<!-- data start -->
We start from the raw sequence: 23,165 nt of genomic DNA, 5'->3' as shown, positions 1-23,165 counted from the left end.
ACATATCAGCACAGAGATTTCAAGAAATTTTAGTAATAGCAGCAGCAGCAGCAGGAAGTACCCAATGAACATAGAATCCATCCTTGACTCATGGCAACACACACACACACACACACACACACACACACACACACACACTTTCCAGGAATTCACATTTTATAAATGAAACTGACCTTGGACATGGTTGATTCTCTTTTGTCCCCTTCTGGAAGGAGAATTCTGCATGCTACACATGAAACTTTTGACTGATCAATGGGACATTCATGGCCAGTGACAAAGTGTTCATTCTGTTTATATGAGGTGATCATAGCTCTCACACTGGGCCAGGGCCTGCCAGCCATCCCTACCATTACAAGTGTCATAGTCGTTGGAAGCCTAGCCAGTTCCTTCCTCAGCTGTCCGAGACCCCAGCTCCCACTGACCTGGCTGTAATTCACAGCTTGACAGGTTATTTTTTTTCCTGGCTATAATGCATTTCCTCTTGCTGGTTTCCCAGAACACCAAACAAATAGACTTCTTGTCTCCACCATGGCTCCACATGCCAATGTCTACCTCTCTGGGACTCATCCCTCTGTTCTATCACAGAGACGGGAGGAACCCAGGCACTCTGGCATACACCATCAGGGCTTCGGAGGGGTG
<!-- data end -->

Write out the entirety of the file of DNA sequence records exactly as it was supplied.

We start from the raw sequence: 23,165 nt of genomic DNA, 5'->3' as shown, positions 1-23,165 counted from the left end.
ACATATCAGCACAGAGATTTCAAGAAATTTTAGTAATAGCAGCAGCAGCAGCAGGAAGTACCCAATGAACATAGAATCCATCCTTGACTCATGGCAACACACACACACACACACACACACACACACACACACACACACTTTCCAGGAATTCACATTTTATAAATGAAACTGACCTTGGACATGGTTGATTCTCTTTTGTCCCCTTCTGGAAGGAGAATTCTGCATGCTACACATGAAACTTTTGACTGATCAATGGGACATTCATGGCCAGTGACAAAGTGTTCATTCTGTTTATATGAGGTGATCATAGCTCTCACACTGGGCCAGGGCCTGCCAGCCATCCCTACCATTACAAGTGTCATAGTCGTTGGAAGCCTAGCCAGTTCCTTCCTCAGCTGTCCGAGACCCCAGCTCCCACTGACCTGGCTGTAATTCACAGCTTGACAGGTTATTTTTTTTCCTGGCTATAATGCATTTCCTCTTGCTGGTTTCCCAGAACACCAAACAAATAGACTTCTTGTCTCCACCATGGCTCCACATGCCAATGTCTACCTCTCTGGGACTCATCCCTCTGTTCTATCACAGAGACGGGAGGAACCCAGGCACTCTGGCATACACCATCAGGGCTTCGGAGGGGTG